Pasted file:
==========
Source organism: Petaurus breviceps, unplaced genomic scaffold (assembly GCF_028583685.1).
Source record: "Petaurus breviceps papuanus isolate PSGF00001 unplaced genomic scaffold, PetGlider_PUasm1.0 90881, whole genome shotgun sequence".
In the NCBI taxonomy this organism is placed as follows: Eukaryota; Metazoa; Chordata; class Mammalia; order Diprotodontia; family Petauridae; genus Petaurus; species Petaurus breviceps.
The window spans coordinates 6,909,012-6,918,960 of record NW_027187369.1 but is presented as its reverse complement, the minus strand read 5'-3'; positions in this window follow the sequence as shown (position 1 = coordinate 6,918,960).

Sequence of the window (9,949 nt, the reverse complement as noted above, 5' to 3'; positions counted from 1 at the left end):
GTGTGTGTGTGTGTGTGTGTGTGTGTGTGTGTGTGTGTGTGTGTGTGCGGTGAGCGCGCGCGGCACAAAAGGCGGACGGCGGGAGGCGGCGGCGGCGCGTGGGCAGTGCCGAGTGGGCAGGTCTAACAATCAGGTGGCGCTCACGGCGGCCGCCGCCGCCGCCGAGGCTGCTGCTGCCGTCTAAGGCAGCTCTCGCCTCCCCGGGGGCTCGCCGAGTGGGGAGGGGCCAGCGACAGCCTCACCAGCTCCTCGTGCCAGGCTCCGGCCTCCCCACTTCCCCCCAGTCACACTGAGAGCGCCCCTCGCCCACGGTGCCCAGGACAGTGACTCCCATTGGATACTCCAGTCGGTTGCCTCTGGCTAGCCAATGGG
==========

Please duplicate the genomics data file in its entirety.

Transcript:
Source organism: Petaurus breviceps, unplaced genomic scaffold (assembly GCF_028583685.1).
Source record: "Petaurus breviceps papuanus isolate PSGF00001 unplaced genomic scaffold, PetGlider_PUasm1.0 90881, whole genome shotgun sequence".
In the NCBI taxonomy this organism is placed as follows: Eukaryota; Metazoa; Chordata; class Mammalia; order Diprotodontia; family Petauridae; genus Petaurus; species Petaurus breviceps.
The window spans coordinates 6,909,012-6,918,960 of record NW_027187369.1 but is presented as its reverse complement, the minus strand read 5'-3'; positions in this window follow the sequence as shown (position 1 = coordinate 6,918,960).

Sequence of the window (9,949 nt, the reverse complement as noted above, 5' to 3'; positions counted from 1 at the left end):
GTGTGTGTGTGTGTGTGTGTGTGTGTGTGTGTGTGTGTGTGTGTGTGCGGTGAGCGCGCGCGGCACAAAAGGCGGACGGCGGGAGGCGGCGGCGGCGCGTGGGCAGTGCCGAGTGGGCAGGTCTAACAATCAGGTGGCGCTCACGGCGGCCGCCGCCGCCGCCGAGGCTGCTGCTGCCGTCTAAGGCAGCTCTCGCCTCCCCGGGGGCTCGCCGAGTGGGGAGGGGCCAGCGACAGCCTCACCAGCTCCTCGTGCCAGGCTCCGGCCTCCCCACTTCCCCCCAGTCACACTGAGAGCGCCCCTCGCCCACGGTGCCCAGGACAGTGACTCCCATTGGATACTCCAGTCGGTTGCCTCTGGCTAGCCAATGGG